Colorado's waters are also the setting for rafting and kayaking expeditions, during which guides lead paddlers down the rapids of the Arkansas and Colorado Rivers during outings and spring break trips. On solid ground, adventurers hit the trails of the Vail Pass and Glenwood Canyon on scenic biking trips, pedaling along paths lined with trees and rivers with options for bipeds of all skill levels. During spring months, zipliners can soar through newly blooming trees and flowers for a scenic treetop adventure.
Raft Masters' experienced guides lead water wranglers of all skill levels on thrilling river excursions. Beginning rafters can test their paddling arms with the Clear Creek beginner trip, designed to acclimate riders to the rigors of river navigation and give cursed rainbow trout a taste of home. Participants will battle unbending Class III white water through the historic Idaho Springs mining district in a rousing trip conducted rain or shine. The one-third-day clothes-soaking outing is perfect for novice rafters of any age, making it a great activity for vacationing families. For customers with previous white-water experience, the Clear Creek intermediate trip charts a course through the river's most popular stretch of waterway. The full-day journey plunges riders through continuous Class III and Class IV rapids, testing each paddler's endurance and pruning-skin threshold.
Staff Size: 50+ people
Average Duration of Services: 2?4 hours
Brands Used: Hyside Rafts, NRS rafting gear, Carlisle/Caviness paddles
Handicap Accessible: Yes
Parking: Parking lot
Most Popular Attraction/Offering: Whitewater rafting, kayaking, rentals
Recommended Age Group: All ages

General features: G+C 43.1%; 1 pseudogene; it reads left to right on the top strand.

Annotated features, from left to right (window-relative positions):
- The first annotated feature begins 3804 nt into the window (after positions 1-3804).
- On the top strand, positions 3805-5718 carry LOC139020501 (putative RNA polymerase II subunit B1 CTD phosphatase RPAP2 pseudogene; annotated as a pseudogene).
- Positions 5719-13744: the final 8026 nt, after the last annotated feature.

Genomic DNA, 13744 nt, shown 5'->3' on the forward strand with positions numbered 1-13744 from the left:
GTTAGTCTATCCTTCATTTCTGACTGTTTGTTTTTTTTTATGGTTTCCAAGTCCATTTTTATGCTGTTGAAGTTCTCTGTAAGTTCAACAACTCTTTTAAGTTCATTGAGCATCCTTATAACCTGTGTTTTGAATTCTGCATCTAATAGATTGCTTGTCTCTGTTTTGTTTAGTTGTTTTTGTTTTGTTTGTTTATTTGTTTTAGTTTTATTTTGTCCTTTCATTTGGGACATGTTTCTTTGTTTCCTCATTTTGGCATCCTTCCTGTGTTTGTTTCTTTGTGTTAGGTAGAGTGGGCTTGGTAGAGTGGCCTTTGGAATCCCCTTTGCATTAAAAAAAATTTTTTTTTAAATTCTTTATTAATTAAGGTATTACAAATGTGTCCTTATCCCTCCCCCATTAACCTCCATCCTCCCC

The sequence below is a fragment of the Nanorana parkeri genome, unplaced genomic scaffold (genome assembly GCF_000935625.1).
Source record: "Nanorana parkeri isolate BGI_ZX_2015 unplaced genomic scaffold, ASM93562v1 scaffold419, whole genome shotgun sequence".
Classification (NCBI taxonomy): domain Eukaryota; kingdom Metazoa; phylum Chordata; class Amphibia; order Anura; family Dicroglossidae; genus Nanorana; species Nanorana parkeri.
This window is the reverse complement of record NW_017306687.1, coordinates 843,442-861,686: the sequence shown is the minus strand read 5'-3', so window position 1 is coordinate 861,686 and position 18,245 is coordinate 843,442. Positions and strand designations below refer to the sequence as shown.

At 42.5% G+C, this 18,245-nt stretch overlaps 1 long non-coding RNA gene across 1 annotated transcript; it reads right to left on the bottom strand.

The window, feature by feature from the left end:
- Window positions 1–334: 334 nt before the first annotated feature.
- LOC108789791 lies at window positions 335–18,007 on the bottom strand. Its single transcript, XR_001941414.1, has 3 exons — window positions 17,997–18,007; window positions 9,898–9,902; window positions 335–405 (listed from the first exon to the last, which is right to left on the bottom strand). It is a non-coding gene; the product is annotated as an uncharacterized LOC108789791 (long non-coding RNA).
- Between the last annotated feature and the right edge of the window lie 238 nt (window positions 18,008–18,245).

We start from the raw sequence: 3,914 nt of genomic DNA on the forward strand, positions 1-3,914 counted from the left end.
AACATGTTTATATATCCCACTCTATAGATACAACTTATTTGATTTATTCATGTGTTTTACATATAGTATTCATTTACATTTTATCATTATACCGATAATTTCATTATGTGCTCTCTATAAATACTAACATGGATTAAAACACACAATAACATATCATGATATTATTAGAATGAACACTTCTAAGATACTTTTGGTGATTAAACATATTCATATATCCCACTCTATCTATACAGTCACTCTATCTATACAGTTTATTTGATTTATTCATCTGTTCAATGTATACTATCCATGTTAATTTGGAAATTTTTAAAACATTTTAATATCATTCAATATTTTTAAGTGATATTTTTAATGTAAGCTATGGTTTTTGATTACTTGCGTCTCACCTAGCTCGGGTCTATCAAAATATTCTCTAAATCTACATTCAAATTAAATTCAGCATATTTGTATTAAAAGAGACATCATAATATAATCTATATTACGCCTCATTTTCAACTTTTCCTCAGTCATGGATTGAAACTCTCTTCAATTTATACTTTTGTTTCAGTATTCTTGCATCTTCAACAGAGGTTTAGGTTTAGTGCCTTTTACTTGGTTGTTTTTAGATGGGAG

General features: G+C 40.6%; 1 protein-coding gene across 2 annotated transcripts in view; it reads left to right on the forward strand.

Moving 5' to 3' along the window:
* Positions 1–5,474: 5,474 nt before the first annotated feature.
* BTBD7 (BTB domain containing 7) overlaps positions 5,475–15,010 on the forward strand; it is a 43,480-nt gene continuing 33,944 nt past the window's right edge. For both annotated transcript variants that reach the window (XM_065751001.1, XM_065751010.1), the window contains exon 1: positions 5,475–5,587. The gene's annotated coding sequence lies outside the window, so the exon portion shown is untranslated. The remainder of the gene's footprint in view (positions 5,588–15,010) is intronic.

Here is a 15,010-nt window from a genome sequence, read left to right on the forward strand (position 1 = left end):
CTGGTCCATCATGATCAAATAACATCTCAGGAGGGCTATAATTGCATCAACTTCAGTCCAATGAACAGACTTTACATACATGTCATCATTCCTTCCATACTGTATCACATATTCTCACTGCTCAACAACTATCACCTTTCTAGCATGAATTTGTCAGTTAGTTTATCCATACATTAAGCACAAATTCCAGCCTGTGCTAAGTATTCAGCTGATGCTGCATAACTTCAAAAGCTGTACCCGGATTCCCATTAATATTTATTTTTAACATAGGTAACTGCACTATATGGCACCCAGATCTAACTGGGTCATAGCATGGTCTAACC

Apart from your business's main attraction, do you offer any "hidden" services or activities that visitors are always delighted to learn about?
We have the greatest variety of trips and times on the Poudre River. We have three sizes of rafts (large, medium, and small) corresponding to the changing water levels during the summer to keep the excitement level high. Our guides are very experienced, lively, and considered the friendliest on the river. This is [my] 33rd year with the [business]. [I] have been rafting and kayaking on the Poudre and other rivers around the country and the world since the early '70s. We excel at offering our guests a great time on the river.
When and how did you first develop a passion for your work?
As a student at Maryville College, I started canoeing in the Appalachian Mountains of east Tennessee. After seeing a John Denver concert, I traveled west and discovered the Colorado Plateau and fell in love with the country. I transferred to Colorado State University immediately, where I studied biology, and during my first summer in Colorado, I took a rafting trip and got the river fever. From there I became a Class V kayaker traveling everywhere to experience new rivers, did a stint as a river ranger in the high deserts of Utah, [and] became a high school biology teacher for a few years. [I] then returned to CSU to start a graduate degree when I realized just how special the Poudre River really was. My Shangri-la was right in front of me, and I hadn't even realized it. So I built my house on the river and started my rafting and kayaking business on the Poudre, which I'm still enjoying to this day.
What?s your favorite part of your job?
Seeing the radiant excitement and smiles of our guests that come with their river adventure.